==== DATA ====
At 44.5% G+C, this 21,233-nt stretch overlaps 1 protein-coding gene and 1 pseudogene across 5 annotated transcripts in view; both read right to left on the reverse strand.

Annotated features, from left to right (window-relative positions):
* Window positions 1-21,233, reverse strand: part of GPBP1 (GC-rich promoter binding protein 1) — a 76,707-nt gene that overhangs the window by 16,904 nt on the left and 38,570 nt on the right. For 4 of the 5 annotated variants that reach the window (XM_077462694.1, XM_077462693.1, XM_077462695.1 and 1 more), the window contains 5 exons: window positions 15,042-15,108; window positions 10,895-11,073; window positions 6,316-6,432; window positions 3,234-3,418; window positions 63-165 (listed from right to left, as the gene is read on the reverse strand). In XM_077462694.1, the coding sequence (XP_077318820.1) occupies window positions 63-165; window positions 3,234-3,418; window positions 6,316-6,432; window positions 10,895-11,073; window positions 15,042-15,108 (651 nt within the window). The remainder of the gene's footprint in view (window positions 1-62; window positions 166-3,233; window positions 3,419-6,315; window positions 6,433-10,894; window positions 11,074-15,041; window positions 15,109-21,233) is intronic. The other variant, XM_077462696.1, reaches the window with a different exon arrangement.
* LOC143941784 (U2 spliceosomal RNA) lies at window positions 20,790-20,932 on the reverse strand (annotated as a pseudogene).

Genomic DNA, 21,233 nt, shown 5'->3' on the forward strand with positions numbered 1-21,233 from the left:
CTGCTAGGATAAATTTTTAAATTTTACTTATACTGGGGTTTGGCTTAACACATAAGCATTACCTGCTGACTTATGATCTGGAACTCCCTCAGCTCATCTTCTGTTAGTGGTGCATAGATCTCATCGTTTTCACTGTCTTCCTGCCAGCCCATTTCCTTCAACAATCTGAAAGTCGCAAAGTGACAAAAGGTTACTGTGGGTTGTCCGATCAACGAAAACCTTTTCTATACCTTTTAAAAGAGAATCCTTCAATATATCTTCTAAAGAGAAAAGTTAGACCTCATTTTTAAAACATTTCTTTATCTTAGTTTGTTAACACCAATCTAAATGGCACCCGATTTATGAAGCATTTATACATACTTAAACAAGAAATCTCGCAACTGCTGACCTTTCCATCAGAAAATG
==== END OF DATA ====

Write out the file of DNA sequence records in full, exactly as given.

At 44.5% G+C, this 21,233-nt stretch overlaps 1 protein-coding gene and 1 pseudogene across 5 annotated transcripts in view; both read right to left on the reverse strand.

Annotated features, from left to right (window-relative positions):
* Window positions 1-21,233, reverse strand: part of GPBP1 (GC-rich promoter binding protein 1) — a 76,707-nt gene that overhangs the window by 16,904 nt on the left and 38,570 nt on the right. For 4 of the 5 annotated variants that reach the window (XM_077462694.1, XM_077462693.1, XM_077462695.1 and 1 more), the window contains 5 exons: window positions 15,042-15,108; window positions 10,895-11,073; window positions 6,316-6,432; window positions 3,234-3,418; window positions 63-165 (listed from right to left, as the gene is read on the reverse strand). In XM_077462694.1, the coding sequence (XP_077318820.1) occupies window positions 63-165; window positions 3,234-3,418; window positions 6,316-6,432; window positions 10,895-11,073; window positions 15,042-15,108 (651 nt within the window). The remainder of the gene's footprint in view (window positions 1-62; window positions 166-3,233; window positions 3,419-6,315; window positions 6,433-10,894; window positions 11,074-15,041; window positions 15,109-21,233) is intronic. The other variant, XM_077462696.1, reaches the window with a different exon arrangement.
* LOC143941784 (U2 spliceosomal RNA) lies at window positions 20,790-20,932 on the reverse strand (annotated as a pseudogene).

Genomic DNA, 21,233 nt, shown 5'->3' on the forward strand with positions numbered 1-21,233 from the left:
CTGCTAGGATAAATTTTTAAATTTTACTTATACTGGGGTTTGGCTTAACACATAAGCATTACCTGCTGACTTATGATCTGGAACTCCCTCAGCTCATCTTCTGTTAGTGGTGCATAGATCTCATCGTTTTCACTGTCTTCCTGCCAGCCCATTTCCTTCAACAATCTGAAAGTCGCAAAGTGACAAAAGGTTACTGTGGGTTGTCCGATCAACGAAAACCTTTTCTATACCTTTTAAAAGAGAATCCTTCAATATATCTTCTAAAGAGAAAAGTTAGACCTCATTTTTAAAACATTTCTTTATCTTAGTTTGTTAACACCAATCTAAATGGCACCCGATTTATGAAGCATTTATACATACTTAAACAAGAAATCTCGCAACTGCTGACCTTTCCATCAGAAAATG